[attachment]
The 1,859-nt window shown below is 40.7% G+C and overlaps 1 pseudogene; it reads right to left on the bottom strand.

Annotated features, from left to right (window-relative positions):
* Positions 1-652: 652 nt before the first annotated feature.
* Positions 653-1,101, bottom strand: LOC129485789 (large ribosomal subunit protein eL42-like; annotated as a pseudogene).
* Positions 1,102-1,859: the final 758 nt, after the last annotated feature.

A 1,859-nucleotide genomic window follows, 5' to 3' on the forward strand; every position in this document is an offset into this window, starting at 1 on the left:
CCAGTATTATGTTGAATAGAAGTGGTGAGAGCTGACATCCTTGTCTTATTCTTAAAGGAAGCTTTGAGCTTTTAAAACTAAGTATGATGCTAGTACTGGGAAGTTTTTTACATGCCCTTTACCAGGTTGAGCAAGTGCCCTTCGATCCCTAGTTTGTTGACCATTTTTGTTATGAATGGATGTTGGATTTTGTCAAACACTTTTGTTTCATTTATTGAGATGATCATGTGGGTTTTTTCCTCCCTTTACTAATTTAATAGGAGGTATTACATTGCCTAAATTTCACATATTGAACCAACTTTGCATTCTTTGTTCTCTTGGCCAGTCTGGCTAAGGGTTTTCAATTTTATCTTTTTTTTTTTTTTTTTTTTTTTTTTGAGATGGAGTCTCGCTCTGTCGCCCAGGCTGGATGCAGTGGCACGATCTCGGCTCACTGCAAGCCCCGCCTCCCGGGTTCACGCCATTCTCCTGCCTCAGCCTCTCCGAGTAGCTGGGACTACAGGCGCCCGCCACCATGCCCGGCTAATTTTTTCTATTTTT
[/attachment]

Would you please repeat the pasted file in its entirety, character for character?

The 1,859-nt window shown below is 40.7% G+C and overlaps 1 pseudogene; it reads right to left on the bottom strand.

Annotated features, from left to right (window-relative positions):
* Positions 1-652: 652 nt before the first annotated feature.
* Positions 653-1,101, bottom strand: LOC129485789 (large ribosomal subunit protein eL42-like; annotated as a pseudogene).
* Positions 1,102-1,859: the final 758 nt, after the last annotated feature.

A 1,859-nucleotide genomic window follows, 5' to 3' on the forward strand; every position in this document is an offset into this window, starting at 1 on the left:
CCAGTATTATGTTGAATAGAAGTGGTGAGAGCTGACATCCTTGTCTTATTCTTAAAGGAAGCTTTGAGCTTTTAAAACTAAGTATGATGCTAGTACTGGGAAGTTTTTTACATGCCCTTTACCAGGTTGAGCAAGTGCCCTTCGATCCCTAGTTTGTTGACCATTTTTGTTATGAATGGATGTTGGATTTTGTCAAACACTTTTGTTTCATTTATTGAGATGATCATGTGGGTTTTTTCCTCCCTTTACTAATTTAATAGGAGGTATTACATTGCCTAAATTTCACATATTGAACCAACTTTGCATTCTTTGTTCTCTTGGCCAGTCTGGCTAAGGGTTTTCAATTTTATCTTTTTTTTTTTTTTTTTTTTTTTTTTGAGATGGAGTCTCGCTCTGTCGCCCAGGCTGGATGCAGTGGCACGATCTCGGCTCACTGCAAGCCCCGCCTCCCGGGTTCACGCCATTCTCCTGCCTCAGCCTCTCCGAGTAGCTGGGACTACAGGCGCCCGCCACCATGCCCGGCTAATTTTTTCTATTTTT